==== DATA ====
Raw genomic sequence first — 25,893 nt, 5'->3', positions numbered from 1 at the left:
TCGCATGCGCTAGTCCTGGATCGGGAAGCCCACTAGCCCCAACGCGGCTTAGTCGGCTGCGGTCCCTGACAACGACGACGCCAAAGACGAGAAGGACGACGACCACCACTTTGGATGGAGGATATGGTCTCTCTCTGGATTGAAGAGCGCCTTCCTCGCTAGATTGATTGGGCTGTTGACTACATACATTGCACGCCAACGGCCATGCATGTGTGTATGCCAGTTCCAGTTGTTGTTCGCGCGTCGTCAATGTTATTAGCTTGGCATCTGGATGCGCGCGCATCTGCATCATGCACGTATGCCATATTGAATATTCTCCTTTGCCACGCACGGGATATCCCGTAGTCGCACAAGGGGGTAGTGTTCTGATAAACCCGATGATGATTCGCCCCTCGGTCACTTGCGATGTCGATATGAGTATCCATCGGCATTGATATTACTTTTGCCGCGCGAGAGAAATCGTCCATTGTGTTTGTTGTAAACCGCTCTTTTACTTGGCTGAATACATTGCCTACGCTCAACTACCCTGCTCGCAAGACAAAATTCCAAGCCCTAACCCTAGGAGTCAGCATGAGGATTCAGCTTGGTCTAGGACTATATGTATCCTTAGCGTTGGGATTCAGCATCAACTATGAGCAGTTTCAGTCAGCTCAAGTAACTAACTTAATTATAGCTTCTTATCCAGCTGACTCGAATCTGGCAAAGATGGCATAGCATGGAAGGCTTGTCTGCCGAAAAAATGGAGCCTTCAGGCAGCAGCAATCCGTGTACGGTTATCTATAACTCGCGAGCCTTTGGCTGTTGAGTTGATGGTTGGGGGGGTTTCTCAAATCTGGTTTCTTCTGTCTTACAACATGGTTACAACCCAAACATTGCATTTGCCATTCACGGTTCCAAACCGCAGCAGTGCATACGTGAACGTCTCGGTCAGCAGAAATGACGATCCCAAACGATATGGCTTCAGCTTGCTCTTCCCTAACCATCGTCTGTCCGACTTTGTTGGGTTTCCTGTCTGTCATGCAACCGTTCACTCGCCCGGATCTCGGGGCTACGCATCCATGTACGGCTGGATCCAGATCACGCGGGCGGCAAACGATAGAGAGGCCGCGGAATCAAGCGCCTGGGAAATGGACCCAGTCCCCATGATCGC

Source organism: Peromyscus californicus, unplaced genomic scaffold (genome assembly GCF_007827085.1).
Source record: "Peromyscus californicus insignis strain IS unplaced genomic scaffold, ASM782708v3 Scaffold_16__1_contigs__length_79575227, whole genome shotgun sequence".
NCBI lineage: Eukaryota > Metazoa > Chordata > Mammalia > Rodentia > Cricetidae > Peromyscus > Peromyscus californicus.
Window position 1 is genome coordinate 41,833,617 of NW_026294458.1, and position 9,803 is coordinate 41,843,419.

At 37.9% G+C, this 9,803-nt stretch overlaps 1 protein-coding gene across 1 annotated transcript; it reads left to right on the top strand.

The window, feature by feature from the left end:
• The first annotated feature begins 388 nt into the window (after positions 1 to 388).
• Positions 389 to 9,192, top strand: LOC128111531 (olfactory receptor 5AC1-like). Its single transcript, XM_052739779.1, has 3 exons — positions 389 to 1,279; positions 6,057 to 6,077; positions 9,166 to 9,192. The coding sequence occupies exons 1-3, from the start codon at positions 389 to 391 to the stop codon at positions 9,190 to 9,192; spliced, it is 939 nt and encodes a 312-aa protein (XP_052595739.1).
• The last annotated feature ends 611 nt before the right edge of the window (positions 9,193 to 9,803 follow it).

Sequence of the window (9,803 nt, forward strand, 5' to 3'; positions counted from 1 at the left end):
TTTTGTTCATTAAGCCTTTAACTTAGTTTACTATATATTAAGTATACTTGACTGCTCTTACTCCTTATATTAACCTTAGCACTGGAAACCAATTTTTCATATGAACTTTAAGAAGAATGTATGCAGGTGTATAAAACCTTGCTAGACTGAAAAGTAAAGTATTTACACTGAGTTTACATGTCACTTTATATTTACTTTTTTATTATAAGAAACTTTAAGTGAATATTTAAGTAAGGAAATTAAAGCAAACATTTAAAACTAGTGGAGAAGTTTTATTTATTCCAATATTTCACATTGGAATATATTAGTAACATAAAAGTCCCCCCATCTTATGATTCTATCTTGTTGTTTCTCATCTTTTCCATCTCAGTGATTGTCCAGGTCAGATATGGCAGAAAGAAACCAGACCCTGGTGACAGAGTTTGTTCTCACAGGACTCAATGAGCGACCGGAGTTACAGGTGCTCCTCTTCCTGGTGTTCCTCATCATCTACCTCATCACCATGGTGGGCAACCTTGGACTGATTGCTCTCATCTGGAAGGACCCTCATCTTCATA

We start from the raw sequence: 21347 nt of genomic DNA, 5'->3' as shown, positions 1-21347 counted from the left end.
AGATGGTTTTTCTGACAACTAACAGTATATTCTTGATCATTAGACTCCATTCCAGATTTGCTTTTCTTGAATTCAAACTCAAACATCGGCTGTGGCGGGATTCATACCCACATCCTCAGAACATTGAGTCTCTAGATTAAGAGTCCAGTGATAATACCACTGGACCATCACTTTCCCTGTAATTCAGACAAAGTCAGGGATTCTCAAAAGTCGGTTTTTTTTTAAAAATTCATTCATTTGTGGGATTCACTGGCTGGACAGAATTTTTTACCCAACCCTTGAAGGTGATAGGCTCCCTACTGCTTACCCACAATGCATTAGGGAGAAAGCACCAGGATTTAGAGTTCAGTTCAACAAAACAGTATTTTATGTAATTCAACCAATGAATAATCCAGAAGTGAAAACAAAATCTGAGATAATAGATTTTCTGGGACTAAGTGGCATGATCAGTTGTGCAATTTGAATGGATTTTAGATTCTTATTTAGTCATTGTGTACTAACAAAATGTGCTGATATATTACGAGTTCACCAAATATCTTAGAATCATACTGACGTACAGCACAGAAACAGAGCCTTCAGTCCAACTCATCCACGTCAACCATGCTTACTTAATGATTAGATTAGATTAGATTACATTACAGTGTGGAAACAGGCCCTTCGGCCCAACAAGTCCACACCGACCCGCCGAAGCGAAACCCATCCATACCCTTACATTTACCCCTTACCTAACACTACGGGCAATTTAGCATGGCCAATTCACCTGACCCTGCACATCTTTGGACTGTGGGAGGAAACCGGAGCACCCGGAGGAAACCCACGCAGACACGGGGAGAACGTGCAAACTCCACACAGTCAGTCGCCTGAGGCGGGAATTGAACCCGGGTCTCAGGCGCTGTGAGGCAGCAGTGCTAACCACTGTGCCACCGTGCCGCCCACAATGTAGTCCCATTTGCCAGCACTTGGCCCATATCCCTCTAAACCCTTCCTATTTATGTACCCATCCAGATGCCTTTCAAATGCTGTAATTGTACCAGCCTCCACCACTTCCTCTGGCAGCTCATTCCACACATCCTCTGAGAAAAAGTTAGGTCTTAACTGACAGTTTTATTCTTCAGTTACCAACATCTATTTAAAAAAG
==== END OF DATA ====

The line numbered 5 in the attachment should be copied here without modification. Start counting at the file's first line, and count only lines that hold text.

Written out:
NCBI lineage: Eukaryota > Metazoa > Chordata > Mammalia > Rodentia > Cricetidae > Peromyscus > Peromyscus californicus.